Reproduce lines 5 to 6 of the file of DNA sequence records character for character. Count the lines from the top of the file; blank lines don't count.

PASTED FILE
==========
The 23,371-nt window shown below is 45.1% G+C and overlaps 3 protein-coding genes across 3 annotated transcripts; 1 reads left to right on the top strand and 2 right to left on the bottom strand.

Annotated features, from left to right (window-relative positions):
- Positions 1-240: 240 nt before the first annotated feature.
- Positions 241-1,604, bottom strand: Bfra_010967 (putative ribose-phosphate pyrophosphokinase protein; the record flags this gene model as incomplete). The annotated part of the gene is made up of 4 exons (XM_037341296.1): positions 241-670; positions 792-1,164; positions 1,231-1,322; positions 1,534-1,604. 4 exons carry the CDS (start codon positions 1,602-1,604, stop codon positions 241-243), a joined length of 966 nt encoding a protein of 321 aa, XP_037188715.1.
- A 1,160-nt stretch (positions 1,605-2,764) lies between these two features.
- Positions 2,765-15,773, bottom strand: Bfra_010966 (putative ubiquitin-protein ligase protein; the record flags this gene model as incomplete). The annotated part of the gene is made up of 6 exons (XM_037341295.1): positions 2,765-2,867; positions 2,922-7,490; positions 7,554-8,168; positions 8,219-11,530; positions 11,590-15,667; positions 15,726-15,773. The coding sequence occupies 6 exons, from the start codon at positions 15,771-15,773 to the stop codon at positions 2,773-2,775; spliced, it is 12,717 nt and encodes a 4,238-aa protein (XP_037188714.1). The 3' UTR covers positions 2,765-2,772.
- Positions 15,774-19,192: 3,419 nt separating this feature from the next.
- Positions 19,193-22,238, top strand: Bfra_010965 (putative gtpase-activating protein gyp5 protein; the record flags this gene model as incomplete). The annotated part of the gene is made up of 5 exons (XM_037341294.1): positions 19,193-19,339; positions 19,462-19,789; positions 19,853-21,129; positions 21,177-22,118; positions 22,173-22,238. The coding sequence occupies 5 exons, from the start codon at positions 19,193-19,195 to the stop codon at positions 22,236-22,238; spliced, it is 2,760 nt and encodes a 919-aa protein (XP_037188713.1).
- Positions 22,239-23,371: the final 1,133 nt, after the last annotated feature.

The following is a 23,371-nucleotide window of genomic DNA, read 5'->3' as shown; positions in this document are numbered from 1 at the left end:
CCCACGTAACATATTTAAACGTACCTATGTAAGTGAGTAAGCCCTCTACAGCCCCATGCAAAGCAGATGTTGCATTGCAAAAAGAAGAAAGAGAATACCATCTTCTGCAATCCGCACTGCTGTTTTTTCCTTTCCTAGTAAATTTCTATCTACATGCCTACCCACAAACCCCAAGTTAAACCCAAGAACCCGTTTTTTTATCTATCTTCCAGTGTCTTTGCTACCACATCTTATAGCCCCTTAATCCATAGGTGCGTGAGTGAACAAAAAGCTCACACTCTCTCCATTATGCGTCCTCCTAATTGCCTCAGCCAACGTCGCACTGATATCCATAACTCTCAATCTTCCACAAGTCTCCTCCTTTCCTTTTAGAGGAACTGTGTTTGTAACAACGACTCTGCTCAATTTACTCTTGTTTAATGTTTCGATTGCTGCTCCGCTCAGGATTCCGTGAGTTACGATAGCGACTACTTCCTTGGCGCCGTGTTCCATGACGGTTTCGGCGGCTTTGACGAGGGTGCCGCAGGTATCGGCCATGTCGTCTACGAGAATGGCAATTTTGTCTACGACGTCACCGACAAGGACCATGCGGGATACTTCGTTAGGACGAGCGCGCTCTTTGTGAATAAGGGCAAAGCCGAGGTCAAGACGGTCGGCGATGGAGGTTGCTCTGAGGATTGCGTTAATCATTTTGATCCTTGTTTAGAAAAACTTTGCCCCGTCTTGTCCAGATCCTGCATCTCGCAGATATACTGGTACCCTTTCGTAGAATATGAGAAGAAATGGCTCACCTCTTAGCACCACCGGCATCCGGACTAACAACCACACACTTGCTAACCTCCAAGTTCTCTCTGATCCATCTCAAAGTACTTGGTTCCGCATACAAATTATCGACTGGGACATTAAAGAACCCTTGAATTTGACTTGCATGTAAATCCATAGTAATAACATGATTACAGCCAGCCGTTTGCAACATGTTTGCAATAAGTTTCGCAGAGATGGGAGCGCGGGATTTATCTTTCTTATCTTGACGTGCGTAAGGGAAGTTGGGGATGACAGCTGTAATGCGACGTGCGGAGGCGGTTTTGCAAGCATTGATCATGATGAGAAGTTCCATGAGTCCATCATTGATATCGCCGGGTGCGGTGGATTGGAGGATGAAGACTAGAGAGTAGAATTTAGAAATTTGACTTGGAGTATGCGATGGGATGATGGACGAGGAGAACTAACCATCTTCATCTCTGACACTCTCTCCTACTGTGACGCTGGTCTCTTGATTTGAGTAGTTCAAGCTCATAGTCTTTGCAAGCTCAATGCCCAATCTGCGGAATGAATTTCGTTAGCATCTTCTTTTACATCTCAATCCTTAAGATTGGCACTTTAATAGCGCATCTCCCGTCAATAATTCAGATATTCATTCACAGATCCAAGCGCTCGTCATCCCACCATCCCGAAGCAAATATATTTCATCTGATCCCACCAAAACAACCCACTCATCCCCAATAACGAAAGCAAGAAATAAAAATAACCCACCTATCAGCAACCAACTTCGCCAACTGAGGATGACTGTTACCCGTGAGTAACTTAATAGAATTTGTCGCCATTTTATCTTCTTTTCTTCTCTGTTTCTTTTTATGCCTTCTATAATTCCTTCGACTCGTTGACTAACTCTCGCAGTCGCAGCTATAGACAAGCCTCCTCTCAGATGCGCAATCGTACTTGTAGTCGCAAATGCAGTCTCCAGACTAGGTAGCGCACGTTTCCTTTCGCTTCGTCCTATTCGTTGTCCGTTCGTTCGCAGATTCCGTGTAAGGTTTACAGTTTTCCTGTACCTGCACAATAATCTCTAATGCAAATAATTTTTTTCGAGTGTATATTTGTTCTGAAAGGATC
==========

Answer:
- A 1,160-nt stretch (positions 1,605-2,764) lies between these two features.
- Positions 2,765-15,773, bottom strand: Bfra_010966 (putative ubiquitin-protein ligase protein; the record flags this gene model as incomplete). The annotated part of the gene is made up of 6 exons (XM_037341295.1): positions 2,765-2,867; positions 2,922-7,490; positions 7,554-8,168; positions 8,219-11,530; positions 11,590-15,667; positions 15,726-15,773. The coding sequence occupies 6 exons, from the start codon at positions 15,771-15,773 to the stop codon at positions 2,773-2,775; spliced, it is 12,717 nt and encodes a 4,238-aa protein (XP_037188714.1). The 3' UTR covers positions 2,765-2,772.